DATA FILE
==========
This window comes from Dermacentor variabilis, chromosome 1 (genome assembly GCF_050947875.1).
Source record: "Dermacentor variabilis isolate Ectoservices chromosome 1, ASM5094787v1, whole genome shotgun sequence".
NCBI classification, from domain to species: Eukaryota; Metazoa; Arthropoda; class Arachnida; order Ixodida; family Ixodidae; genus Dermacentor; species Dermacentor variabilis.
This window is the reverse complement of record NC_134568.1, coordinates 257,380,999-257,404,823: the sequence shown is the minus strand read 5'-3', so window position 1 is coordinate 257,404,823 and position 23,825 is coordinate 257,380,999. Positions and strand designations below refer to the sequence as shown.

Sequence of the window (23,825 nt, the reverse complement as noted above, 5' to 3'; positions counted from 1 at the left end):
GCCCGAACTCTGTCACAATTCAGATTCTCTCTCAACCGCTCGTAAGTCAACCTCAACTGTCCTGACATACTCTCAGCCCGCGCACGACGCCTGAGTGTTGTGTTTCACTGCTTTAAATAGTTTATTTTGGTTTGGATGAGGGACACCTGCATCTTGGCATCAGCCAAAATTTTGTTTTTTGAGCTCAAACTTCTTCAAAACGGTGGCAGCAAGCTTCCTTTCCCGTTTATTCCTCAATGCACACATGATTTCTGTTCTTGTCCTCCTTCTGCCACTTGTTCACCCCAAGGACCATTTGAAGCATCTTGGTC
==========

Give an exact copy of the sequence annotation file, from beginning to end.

This window comes from Dermacentor variabilis, chromosome 1 (genome assembly GCF_050947875.1).
Source record: "Dermacentor variabilis isolate Ectoservices chromosome 1, ASM5094787v1, whole genome shotgun sequence".
NCBI classification, from domain to species: Eukaryota; Metazoa; Arthropoda; class Arachnida; order Ixodida; family Ixodidae; genus Dermacentor; species Dermacentor variabilis.
This window is the reverse complement of record NC_134568.1, coordinates 257,380,999-257,404,823: the sequence shown is the minus strand read 5'-3', so window position 1 is coordinate 257,404,823 and position 23,825 is coordinate 257,380,999. Positions and strand designations below refer to the sequence as shown.

Sequence of the window (23,825 nt, the reverse complement as noted above, 5' to 3'; positions counted from 1 at the left end):
GCCCGAACTCTGTCACAATTCAGATTCTCTCTCAACCGCTCGTAAGTCAACCTCAACTGTCCTGACATACTCTCAGCCCGCGCACGACGCCTGAGTGTTGTGTTTCACTGCTTTAAATAGTTTATTTTGGTTTGGATGAGGGACACCTGCATCTTGGCATCAGCCAAAATTTTGTTTTTTGAGCTCAAACTTCTTCAAAACGGTGGCAGCAAGCTTCCTTTCCCGTTTATTCCTCAATGCACACATGATTTCTGTTCTTGTCCTCCTTCTGCCACTTGTTCACCCCAAGGACCATTTGAAGCATCTTGGTC